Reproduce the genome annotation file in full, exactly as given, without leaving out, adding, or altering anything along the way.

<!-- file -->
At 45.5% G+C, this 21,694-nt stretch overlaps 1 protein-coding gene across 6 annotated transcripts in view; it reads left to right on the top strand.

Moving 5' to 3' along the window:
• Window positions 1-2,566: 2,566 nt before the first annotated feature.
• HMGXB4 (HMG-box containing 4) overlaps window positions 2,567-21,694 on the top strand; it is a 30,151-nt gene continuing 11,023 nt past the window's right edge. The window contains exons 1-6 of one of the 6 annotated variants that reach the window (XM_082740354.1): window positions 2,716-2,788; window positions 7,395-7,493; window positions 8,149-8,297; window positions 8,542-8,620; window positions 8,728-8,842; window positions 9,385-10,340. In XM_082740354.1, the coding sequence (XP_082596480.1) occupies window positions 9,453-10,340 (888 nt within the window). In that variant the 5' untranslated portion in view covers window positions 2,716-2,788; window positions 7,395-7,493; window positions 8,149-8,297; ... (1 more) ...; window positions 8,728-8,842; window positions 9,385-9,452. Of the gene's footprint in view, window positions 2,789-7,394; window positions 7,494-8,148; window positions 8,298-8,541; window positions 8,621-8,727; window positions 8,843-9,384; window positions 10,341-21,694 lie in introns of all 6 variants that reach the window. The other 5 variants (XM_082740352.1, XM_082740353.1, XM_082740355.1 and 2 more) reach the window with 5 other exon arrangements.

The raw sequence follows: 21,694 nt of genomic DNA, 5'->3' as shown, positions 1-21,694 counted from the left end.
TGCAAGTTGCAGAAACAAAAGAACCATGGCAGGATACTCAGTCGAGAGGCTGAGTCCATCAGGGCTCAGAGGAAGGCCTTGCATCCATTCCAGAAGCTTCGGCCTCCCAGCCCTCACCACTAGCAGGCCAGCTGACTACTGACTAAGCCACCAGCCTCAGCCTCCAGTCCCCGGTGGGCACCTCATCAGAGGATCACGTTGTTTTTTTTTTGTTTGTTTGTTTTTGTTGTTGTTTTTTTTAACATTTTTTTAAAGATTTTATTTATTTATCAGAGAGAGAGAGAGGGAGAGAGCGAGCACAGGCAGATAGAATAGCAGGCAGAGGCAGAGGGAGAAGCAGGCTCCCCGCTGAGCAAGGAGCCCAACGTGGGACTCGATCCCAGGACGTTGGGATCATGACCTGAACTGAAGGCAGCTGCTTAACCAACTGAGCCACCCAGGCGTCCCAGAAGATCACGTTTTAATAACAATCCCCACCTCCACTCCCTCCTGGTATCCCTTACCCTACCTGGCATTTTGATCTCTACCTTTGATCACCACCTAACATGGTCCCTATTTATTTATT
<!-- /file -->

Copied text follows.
At 45.5% G+C, this 21,694-nt stretch overlaps 1 protein-coding gene across 6 annotated transcripts in view; it reads left to right on the top strand.

Moving 5' to 3' along the window:
• Window positions 1-2,566: 2,566 nt before the first annotated feature.
• HMGXB4 (HMG-box containing 4) overlaps window positions 2,567-21,694 on the top strand; it is a 30,151-nt gene continuing 11,023 nt past the window's right edge. The window contains exons 1-6 of one of the 6 annotated variants that reach the window (XM_082740354.1): window positions 2,716-2,788; window positions 7,395-7,493; window positions 8,149-8,297; window positions 8,542-8,620; window positions 8,728-8,842; window positions 9,385-10,340. In XM_082740354.1, the coding sequence (XP_082596480.1) occupies window positions 9,453-10,340 (888 nt within the window). In that variant the 5' untranslated portion in view covers window positions 2,716-2,788; window positions 7,395-7,493; window positions 8,149-8,297; ... (1 more) ...; window positions 8,728-8,842; window positions 9,385-9,452. Of the gene's footprint in view, window positions 2,789-7,394; window positions 7,494-8,148; window positions 8,298-8,541; window positions 8,621-8,727; window positions 8,843-9,384; window positions 10,341-21,694 lie in introns of all 6 variants that reach the window. The other 5 variants (XM_082740352.1, XM_082740353.1, XM_082740355.1 and 2 more) reach the window with 5 other exon arrangements.

The raw sequence follows: 21,694 nt of genomic DNA, 5'->3' as shown, positions 1-21,694 counted from the left end.
TGCAAGTTGCAGAAACAAAAGAACCATGGCAGGATACTCAGTCGAGAGGCTGAGTCCATCAGGGCTCAGAGGAAGGCCTTGCATCCATTCCAGAAGCTTCGGCCTCCCAGCCCTCACCACTAGCAGGCCAGCTGACTACTGACTAAGCCACCAGCCTCAGCCTCCAGTCCCCGGTGGGCACCTCATCAGAGGATCACGTTGTTTTTTTTTTGTTTGTTTGTTTTTGTTGTTGTTTTTTTTAACATTTTTTTAAAGATTTTATTTATTTATCAGAGAGAGAGAGAGGGAGAGAGCGAGCACAGGCAGATAGAATAGCAGGCAGAGGCAGAGGGAGAAGCAGGCTCCCCGCTGAGCAAGGAGCCCAACGTGGGACTCGATCCCAGGACGTTGGGATCATGACCTGAACTGAAGGCAGCTGCTTAACCAACTGAGCCACCCAGGCGTCCCAGAAGATCACGTTTTAATAACAATCCCCACCTCCACTCCCTCCTGGTATCCCTTACCCTACCTGGCATTTTGATCTCTACCTTTGATCACCACCTAACATGGTCCCTATTTATTTATT